Abloh has been forthright about the DIY approach he used when working with Nike, even revealing that he took an X-acto knife to the iconic Air Force 1 during their first meeting, which essentially set the tone and theme for the rest of the collection. Speaking with Nike, Abloh noted: “I spend a tremendous amount of time thinking about the kid in the middle of nowhere who has a passion for design, much like I did. He or she needs a path like this to understand design.” Miles away in Manchester, in the UK, one 21-year-old designer was listening. Rufaro Junior Clint took Abloh’s message to heart, and picked up some household tools to make his own sneakers.
Below, we speak with budding designer Clint about his 1-of-1 kicks, inspired by Virgil Abloh and Nike’s “The Ten” collection.
First, tell us a bit about yourself, are you big into sneakers? Do you have much experience in design or tailoring?
My name is Rufaro Junior Clint, I’m a 21-year-old, born in Zimbabwe and now based in Manchester. During my gap year from University, I’ve been working as a model.
I’m really into the design process, innovation, and craftsmanship that goes into making sneakers. That’s where my love for sneakers stems from. I haven’t had any academic or professional experience in design or tailoring, but over a year ago I started practicing graphic design through YouTube tutorials, and recently borrowed the sewing machine I’m using from a close friend of mine. Since then, I’ve been learning how to make clothes through online tutorials in my spare time.
What did you think of the Virgil Abloh x Nike collaboration? Did you have a favourite sneaker from the collection?
I think its one of the best collections of all time. I have many favorites but if I had to pick one, it would have to be the Prestos, mostly because of the texture and the silhouette of the sneaker.
Explain your design. Where did you source the materials? What was the hardest part?
First, I cut a set of Novesta gum soles from an old pair of sneakers and spray painted them with a cloudy grey color. For the body of the shoe, I used ivory white canvas material and added gold eyelets.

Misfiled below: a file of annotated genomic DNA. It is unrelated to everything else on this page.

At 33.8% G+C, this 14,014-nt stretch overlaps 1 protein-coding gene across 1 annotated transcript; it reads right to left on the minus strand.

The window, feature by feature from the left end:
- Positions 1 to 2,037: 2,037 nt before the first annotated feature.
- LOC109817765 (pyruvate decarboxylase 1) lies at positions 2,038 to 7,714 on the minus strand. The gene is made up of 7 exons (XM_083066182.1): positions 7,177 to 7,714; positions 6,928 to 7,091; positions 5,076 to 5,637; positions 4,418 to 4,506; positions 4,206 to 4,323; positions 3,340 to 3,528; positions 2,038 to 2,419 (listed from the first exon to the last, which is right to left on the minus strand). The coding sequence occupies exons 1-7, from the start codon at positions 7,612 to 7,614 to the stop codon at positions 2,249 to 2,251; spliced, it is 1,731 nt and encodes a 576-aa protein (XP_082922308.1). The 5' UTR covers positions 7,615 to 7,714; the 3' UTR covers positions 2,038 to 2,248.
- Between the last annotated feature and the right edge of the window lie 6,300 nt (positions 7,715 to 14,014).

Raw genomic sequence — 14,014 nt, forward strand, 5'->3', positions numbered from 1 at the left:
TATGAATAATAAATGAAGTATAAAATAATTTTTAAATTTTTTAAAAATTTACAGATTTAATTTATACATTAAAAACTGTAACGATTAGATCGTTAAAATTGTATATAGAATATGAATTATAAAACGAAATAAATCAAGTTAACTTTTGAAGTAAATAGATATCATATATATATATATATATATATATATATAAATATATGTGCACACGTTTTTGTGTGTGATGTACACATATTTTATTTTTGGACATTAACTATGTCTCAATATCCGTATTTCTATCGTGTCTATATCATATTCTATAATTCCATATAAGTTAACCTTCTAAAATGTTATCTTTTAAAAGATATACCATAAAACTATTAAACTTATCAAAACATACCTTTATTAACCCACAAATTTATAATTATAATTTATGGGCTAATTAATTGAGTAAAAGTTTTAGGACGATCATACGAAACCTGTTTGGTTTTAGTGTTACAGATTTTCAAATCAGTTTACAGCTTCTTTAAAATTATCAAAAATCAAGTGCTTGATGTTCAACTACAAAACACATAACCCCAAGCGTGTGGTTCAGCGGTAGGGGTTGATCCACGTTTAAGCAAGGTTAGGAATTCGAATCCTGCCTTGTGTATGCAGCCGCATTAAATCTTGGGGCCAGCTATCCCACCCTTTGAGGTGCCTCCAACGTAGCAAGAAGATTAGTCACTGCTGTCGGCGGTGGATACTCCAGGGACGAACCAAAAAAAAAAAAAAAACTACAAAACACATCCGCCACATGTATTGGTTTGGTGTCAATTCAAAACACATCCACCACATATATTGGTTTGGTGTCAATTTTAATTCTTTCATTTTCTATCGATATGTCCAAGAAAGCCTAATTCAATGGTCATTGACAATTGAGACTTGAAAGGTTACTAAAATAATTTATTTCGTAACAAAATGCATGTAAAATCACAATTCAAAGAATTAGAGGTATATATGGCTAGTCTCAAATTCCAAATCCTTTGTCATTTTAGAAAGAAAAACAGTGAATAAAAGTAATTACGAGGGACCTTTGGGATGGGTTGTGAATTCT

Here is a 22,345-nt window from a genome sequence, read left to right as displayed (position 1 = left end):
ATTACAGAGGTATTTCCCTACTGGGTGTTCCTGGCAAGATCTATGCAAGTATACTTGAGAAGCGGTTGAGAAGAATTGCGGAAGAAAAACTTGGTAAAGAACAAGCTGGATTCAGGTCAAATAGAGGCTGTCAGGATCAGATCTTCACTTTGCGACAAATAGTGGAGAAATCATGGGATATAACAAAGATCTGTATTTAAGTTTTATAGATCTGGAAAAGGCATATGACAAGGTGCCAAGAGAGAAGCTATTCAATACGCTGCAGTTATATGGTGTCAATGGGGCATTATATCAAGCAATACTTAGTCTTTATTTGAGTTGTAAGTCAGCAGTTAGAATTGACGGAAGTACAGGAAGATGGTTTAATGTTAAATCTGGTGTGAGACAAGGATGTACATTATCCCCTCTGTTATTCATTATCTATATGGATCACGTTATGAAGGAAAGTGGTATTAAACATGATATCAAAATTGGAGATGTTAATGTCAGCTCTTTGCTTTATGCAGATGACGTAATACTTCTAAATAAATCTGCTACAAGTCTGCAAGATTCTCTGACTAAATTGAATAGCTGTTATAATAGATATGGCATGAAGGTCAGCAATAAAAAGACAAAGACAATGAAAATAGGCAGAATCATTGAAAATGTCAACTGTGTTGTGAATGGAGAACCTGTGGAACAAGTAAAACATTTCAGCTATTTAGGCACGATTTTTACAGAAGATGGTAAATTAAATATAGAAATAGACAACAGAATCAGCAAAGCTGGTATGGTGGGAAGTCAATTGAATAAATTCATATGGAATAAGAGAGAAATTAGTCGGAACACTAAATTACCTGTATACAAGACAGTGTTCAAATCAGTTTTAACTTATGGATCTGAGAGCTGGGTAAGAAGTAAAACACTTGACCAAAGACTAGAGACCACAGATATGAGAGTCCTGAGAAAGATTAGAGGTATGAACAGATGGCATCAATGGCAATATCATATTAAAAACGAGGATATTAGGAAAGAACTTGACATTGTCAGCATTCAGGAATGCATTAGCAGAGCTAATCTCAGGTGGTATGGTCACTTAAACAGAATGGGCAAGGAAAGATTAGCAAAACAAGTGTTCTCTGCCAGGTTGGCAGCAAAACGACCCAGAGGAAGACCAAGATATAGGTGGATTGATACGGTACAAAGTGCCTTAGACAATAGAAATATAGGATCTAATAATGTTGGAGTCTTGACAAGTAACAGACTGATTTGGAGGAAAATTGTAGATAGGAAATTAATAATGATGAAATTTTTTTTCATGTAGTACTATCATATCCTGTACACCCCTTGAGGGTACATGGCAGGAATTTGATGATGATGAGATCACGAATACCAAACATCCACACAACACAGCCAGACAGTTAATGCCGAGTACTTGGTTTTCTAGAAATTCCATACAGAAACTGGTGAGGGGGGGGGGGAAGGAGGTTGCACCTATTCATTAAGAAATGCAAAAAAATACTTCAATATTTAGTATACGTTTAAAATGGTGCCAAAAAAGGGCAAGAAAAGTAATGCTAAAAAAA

The outer face of the sneaker includes detailed writing, similar to the Beaverton address on Virgil’s Nikes, and I added see-through yellow tape as a detail. Under the writing I’ve added three small gold eyelets for breathability.
The inner face includes orange see-through plastic material which is overlapped by mesh plastic canvas, cut to match the shape of the Nike Swoosh logo, which I’ve embroidered onto the fabric using a zig-zag stitching pattern. I’ve also attached lines (inspired by the OFF-WHITE™ logo) that overlap the Swoosh.
On the tongue, I’ve sewn a zig-zag pattern using black thread on the left sneaker and orange on the right. Similar to the inner face of the shoe, the logo on the tongue is an orange Nike Swoosh which blends in and out of the black lines.
Using Photoshop, I designed both the printed writing on the side of the sneaker and the logo, then I had them printed at my local printing store. To finish off the shoe, I used white rope laces and spray painted black lines onto the remaining plastic material, which is sealed with a zip tie.
The most difficult part of the project was making sure that both sides of the sneaker were symmetrical and adding the eyelets for the shoe laces to fit correctly.
Virgil’s Nike designs are all about DIY and using the tools at your disposal, did that inspire you?
Yes most definitely, Virgil Abloh exposed all the different components of a sneaker which left me really thinking about the process it takes to create a shoe, simply by labelling the laces with “SHOELACES” and exaggerating the stitching on the Nike swoosh with a zigzag pattern. Another inspiration for making the sneaker came from reading Phil Knight’s biography Shoe Dog, which gave me insight into how Knight and Bill Bowerman came to create Nike, and how they both used their initiative and DIY methods to stand out from their competitors and make Nike the company it is today.
Will you be creating more shoes in the future?
For sure, this is only the beginning.
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- Photography: Rufaro Junior Clint